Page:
If you can’t point to one specific fear, you just might be afraid of everything, like I was. This is more appropriately referred to as “fear of the unknown.” It’s when our mind won’t let us move forward until we know what lies ahead. This, my fellow wanderlusters, is where planning comes into play.


Editor’s note: This column originally appeared in Issue #32 of Bicycle Times. To make sure you never miss a bike review, order a subscription and you’ll be ready for the everyday cycling adventure.


While you certainly won’t ever know exactly what awaits around the next curve in the road, you can take steps before you depart on your tour to familiarize yourself with the area you wish to explore. Pour over online journals of cyclists who have ventured where you dream to. Make notes in the pages of a detailed guidebook. Order a local road map and highlight intriguing attractions and accommodations. Other practical things to consider are:

Time of year: Unless you are product testing swanky rain gear, chances are you don’t want to be cycling through Asia during monsoon season. Obviously, you can’t predict an unusually stormy summer (like we’ve been experiencing this year in Europe), but a bit of research beforehand will ensure you are pedaling in the most ideal weather possible.

Cost: If you plan on doing a fair amount of eating out and sleeping in hotels, you might consider spending time in parts of the world that are known for their affordable accommodations and tasty, inexpensive cuisine like Southeast Asia.

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Culture: Each region of the world has its own beliefs and ways of life. Seeing these firsthand is part of what makes travel so fulfilling. Traveling to Albania? It might benefit you to know that cuisine is meat-oriented and society is patriarchal. Having a foundation of knowledge before you enter a country may help to ease any anxiety you may have surrounding the customs of a particular area—or steer you in a different direction completely.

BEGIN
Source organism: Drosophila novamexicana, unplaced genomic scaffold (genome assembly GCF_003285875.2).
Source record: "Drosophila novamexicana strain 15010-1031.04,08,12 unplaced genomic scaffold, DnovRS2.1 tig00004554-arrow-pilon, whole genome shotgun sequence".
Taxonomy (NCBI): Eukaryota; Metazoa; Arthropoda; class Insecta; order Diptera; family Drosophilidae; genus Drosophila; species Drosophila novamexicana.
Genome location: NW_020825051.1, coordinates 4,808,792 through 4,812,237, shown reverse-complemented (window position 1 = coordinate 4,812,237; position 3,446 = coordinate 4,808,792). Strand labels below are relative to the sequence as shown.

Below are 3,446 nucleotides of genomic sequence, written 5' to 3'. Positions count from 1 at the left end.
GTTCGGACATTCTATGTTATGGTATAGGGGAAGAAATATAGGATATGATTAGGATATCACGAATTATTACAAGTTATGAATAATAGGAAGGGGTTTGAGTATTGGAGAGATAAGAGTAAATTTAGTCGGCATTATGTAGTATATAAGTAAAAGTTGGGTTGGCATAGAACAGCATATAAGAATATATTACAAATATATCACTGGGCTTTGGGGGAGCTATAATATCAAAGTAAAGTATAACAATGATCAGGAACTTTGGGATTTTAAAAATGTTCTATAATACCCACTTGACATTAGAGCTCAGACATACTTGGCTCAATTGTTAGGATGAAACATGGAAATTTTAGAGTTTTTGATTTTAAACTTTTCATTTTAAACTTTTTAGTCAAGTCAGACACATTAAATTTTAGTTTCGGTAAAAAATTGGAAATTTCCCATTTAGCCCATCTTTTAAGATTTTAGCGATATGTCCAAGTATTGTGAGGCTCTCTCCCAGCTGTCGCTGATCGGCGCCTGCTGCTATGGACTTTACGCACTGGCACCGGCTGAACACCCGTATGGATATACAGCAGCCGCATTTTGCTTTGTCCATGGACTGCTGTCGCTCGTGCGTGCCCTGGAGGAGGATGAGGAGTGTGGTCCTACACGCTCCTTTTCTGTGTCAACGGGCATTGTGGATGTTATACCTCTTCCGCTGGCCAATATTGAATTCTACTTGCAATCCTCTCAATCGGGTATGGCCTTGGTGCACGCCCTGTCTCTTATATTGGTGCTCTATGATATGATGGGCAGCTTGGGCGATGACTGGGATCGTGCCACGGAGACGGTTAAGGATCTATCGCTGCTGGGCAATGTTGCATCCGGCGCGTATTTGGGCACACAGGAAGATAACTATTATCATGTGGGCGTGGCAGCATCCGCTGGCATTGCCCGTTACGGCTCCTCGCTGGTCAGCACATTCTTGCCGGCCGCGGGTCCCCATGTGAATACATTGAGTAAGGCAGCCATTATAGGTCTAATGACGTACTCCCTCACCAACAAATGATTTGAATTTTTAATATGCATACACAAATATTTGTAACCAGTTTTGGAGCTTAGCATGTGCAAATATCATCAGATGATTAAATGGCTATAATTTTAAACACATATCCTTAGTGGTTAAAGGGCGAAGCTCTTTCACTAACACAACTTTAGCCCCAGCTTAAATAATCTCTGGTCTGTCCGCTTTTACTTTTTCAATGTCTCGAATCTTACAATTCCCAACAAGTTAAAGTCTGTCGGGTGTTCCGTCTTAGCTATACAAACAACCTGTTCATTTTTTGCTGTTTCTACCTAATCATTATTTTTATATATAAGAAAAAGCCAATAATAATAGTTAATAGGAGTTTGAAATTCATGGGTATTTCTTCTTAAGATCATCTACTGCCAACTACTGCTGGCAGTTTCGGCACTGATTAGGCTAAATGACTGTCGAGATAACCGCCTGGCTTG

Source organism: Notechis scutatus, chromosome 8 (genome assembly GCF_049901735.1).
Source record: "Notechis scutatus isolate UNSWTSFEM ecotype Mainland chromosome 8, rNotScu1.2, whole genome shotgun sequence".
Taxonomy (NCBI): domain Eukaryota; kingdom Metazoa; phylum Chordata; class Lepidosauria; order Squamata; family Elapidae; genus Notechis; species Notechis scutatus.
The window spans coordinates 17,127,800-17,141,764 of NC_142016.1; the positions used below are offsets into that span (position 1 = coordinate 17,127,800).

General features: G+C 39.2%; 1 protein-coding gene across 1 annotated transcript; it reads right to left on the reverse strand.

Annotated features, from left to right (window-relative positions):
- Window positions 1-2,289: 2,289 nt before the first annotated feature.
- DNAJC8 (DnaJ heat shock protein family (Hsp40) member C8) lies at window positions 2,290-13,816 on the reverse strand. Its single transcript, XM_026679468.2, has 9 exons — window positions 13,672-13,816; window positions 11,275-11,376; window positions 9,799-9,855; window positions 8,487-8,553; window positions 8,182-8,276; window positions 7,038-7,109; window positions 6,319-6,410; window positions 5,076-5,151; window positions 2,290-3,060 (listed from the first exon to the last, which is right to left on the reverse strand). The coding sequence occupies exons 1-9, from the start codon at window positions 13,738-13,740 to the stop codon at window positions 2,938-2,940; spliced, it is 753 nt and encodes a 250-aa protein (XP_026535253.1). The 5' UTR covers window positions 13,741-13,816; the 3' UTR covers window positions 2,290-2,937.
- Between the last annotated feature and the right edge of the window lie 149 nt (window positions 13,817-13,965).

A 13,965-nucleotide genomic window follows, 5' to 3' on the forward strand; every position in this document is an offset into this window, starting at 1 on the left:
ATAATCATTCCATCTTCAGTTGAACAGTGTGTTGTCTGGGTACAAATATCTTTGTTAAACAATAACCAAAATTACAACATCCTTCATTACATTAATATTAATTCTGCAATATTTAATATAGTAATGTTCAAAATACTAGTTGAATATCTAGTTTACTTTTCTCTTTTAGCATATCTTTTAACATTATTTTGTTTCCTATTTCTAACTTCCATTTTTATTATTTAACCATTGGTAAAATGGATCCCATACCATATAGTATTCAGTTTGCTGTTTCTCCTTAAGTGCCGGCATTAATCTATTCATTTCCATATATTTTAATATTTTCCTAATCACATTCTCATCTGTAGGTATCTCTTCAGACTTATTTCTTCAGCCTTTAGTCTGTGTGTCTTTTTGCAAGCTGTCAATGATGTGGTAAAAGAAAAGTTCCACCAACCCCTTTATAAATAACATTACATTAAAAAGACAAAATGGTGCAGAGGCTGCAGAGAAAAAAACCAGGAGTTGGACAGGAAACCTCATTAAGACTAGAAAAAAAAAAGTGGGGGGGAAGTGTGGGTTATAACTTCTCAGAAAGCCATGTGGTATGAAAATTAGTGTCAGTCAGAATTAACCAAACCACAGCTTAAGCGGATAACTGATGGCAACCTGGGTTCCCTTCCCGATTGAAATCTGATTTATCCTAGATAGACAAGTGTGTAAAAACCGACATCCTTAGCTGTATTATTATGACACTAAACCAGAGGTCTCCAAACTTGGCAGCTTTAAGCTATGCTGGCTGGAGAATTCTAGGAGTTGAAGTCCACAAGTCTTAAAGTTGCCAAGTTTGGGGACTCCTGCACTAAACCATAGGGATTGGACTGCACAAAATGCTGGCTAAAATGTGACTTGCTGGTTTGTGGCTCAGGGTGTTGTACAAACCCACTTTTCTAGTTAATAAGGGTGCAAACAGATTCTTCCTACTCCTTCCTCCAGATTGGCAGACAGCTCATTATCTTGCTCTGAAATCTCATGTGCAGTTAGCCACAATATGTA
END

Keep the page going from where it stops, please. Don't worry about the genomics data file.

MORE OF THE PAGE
Time: Don’t try to fit too much in a short amount of time. You’re not going to be able to see the world in a month, or even a year for that matter. So, it doesn’t make sense to pedal yourself silly trying. Terrain, climate, visa logistics and sightseeing are all things you should consider when planning how long it will take to get from point A to point B.

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Route: Is it important to know if roads are busy with traffic? Yes. Or if they actually exist, like our recent experience in Macedonia? Of course. But don’t be set on sticking to an exact route before you roll across the border. Chances are you’ll meet locals who will suggest a quieter, flatter or more scenic road.

The very best way to begin the planning process is to set a date. Nothing will motivate you more than a looming departure date to start your dream bike tour. You’ll be pedaling before you know it!

One final thought: While planning can help get the ball rolling—or wheels turning, in this case—figuring out every last detail in advance can be restricting. Find a balance and be open to veering from the plan in the name of adventure. You may be pleasantly surprised at just how much you enjoy those “scary” unplanned parts of your journey.


Beth Puliti is a freelance writer traveling on an open-ended bike tour with her husband, working wherever there’s Wi-Fi and sleeping wherever her legs give out for the day. Visit www.bethpuliti.com.